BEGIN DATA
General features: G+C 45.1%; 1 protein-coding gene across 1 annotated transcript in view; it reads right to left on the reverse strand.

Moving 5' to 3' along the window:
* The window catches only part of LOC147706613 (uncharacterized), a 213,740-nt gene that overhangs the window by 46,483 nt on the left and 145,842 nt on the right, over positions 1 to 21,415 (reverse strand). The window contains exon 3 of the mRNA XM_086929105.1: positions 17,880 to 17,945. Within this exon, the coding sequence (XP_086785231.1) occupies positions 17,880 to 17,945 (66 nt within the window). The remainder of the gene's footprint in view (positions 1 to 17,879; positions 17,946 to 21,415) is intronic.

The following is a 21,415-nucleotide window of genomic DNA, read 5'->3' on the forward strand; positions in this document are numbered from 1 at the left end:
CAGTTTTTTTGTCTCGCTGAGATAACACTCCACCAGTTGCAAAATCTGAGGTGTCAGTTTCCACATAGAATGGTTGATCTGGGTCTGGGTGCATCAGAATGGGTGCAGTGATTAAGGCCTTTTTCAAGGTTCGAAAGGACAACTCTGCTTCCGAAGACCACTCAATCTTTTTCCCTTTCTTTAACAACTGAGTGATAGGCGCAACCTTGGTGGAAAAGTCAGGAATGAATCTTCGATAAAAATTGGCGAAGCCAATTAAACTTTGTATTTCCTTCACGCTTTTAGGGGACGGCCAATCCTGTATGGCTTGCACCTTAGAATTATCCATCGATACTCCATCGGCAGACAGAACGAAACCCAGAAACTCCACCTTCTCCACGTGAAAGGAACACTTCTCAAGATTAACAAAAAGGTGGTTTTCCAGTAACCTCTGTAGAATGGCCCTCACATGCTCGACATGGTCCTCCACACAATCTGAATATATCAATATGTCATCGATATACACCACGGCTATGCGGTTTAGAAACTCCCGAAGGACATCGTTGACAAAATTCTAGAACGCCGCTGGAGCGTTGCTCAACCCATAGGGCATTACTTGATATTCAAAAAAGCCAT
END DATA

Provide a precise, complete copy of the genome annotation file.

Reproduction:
General features: G+C 45.1%; 1 protein-coding gene across 1 annotated transcript in view; it reads right to left on the reverse strand.

Moving 5' to 3' along the window:
* The window catches only part of LOC147706613 (uncharacterized), a 213,740-nt gene that overhangs the window by 46,483 nt on the left and 145,842 nt on the right, over positions 1 to 21,415 (reverse strand). The window contains exon 3 of the mRNA XM_086929105.1: positions 17,880 to 17,945. Within this exon, the coding sequence (XP_086785231.1) occupies positions 17,880 to 17,945 (66 nt within the window). The remainder of the gene's footprint in view (positions 1 to 17,879; positions 17,946 to 21,415) is intronic.

The following is a 21,415-nucleotide window of genomic DNA, read 5'->3' on the forward strand; positions in this document are numbered from 1 at the left end:
CAGTTTTTTTGTCTCGCTGAGATAACACTCCACCAGTTGCAAAATCTGAGGTGTCAGTTTCCACATAGAATGGTTGATCTGGGTCTGGGTGCATCAGAATGGGTGCAGTGATTAAGGCCTTTTTCAAGGTTCGAAAGGACAACTCTGCTTCCGAAGACCACTCAATCTTTTTCCCTTTCTTTAACAACTGAGTGATAGGCGCAACCTTGGTGGAAAAGTCAGGAATGAATCTTCGATAAAAATTGGCGAAGCCAATTAAACTTTGTATTTCCTTCACGCTTTTAGGGGACGGCCAATCCTGTATGGCTTGCACCTTAGAATTATCCATCGATACTCCATCGGCAGACAGAACGAAACCCAGAAACTCCACCTTCTCCACGTGAAAGGAACACTTCTCAAGATTAACAAAAAGGTGGTTTTCCAGTAACCTCTGTAGAATGGCCCTCACATGCTCGACATGGTCCTCCACACAATCTGAATATATCAATATGTCATCGATATACACCACGGCTATGCGGTTTAGAAACTCCCGAAGGACATCGTTGACAAAATTCTAGAACGCCGCTGGAGCGTTGCTCAACCCATAGGGCATTACTTGATATTCAAAAAAGCCAT